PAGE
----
next, has been suggested by our seeing habitually
in private life that he who succeeds to
lands is required to pay the debts of his ancestor
or testator, without considering that this
requisition is municipal only, not moral, flowing
from the will of the society, which has
found it convenient to appropriate the lands become
vacant by the death of their occupant on
the condition of a payment of his debts; but
that between society and society, or generation
and generation, there is no municipal obligation,
no umpire but the law of nature. We
seem not to have perceived that, by the law of
nature, one generation is to another as one independent
nation to another.

The interest of the national debt of France
being in fact but a two thousandth part of its
rent-roll, the payment of it is practicable
enough; and so becomes a question merely of
honor or of expediency. But with respect to
future debts, would it not be wise and just for
that nation to declare in the constitution they
are forming that neither the legislature, nor the
nation itself can validly contract more debt
than they may pay within their own age, or
within the term of nineteen years. And that
all future contracts shall be deemed void as to
what shall remain unpaid at the end of nineteen
years from their date? This would put the
lenders, and the borrowers also, on their guard.
By reducing, too, the faculty of borrowing
within its natural limits, it would bridle the
spirit of war, to which too free a course has
been procured by the inattention of money
lenders to this law of nature, that succeeding
generations are not responsible for the preceding.

On similar ground, it may be proved that no
society can make a perpetual constitution, or
even a perpetual law. The earth belongs always
to the living generation. They may manage
it, then, and what proceeds from it, as they
please, during their usufruct. They are masters,
too, of their own persons, and consequently
may govern them as they please. But
persons and property make the sum of the object
of government. The constitution and the
laws of their predecessors are extinguished,
then, in their natural course, with those whose
will gave them being. This could preserve that
being till it ceased to be itself, and no longer.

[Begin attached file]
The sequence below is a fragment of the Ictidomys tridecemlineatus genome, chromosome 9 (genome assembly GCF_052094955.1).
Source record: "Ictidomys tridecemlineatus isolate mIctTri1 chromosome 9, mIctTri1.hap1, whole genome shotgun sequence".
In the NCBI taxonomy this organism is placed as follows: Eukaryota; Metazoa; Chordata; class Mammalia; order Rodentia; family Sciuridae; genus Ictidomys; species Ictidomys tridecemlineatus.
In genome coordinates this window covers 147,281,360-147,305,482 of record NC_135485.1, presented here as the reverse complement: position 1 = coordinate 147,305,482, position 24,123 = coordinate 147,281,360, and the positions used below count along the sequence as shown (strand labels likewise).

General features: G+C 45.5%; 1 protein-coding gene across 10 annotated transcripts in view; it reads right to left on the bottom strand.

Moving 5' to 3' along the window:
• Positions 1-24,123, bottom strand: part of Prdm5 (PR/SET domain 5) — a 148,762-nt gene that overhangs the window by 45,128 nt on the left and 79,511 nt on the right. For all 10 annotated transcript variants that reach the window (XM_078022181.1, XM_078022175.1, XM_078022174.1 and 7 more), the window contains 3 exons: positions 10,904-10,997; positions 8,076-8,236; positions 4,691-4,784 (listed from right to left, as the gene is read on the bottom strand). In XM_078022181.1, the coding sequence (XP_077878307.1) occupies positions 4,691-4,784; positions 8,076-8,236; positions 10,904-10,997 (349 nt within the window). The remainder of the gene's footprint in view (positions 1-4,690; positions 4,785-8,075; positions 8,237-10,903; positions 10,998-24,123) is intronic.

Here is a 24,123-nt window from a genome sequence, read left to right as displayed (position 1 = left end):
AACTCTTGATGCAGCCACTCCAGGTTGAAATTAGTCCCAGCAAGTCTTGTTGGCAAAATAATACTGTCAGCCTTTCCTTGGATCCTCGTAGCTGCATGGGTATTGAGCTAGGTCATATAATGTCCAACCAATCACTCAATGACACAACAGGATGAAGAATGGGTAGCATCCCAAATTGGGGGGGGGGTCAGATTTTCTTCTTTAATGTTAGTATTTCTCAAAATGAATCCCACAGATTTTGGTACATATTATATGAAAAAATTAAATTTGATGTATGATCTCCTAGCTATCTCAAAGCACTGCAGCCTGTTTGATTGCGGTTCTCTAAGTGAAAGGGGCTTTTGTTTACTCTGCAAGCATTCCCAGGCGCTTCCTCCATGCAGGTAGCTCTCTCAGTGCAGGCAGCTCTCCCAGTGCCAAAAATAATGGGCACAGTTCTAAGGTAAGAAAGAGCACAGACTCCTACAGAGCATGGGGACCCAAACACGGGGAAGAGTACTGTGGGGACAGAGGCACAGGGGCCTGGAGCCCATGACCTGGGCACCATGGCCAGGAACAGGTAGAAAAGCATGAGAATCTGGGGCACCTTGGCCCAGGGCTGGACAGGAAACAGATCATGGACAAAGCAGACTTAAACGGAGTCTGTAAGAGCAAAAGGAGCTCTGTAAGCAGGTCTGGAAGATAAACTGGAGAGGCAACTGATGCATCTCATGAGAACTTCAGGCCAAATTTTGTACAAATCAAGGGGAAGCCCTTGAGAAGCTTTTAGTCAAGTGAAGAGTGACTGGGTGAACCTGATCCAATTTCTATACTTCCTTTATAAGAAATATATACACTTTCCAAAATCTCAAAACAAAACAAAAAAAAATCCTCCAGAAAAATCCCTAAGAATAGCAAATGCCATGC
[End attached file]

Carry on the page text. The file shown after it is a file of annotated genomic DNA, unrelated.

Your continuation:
Every constitution, then, and every law, naturally
expire at the end of nineteen years. If it
be enforced longer, it is an act of force and
not of right.

It may be said that the succeeding generation
exercising in fact the power of repeal, this
leaves them as free as if the constitution or law
had been expressly limited to nineteen years
only. In the first place, this objection admits
the right, in proposing an equivalent. But


Page 377
the power of repeal is not an equivalent. It
might be, indeed, if every form of government
were so perfectly contrived that the will of the
majority could always be obtained fairly and
without impediment. But this is true of no
form. The people cannot assemble themselves;
their representation is unequal and vicious.
Various checks are opposed to every legislative
proposition. Factions get possession of the
public councils. Bribery corrupts them. Personal
interests lead them astray from the general
interests of their constituents; and other
impediments arise so as to prove to every practical
man that a law of limited duration is
much more manageable than one which needs a

This principle that the earth belongs to the
living and not to the dead, is of very extensive
application and consequences in every country,
and most especially in France. It enters into
the resolution of the questions, whether the
nation may change the descent of lands holden
in tail; whether they may change the appropriation
of lands given anciently to the church,
to hospitals, colleges, orders of chivalry, and
otherwise in perpetuity; whether they May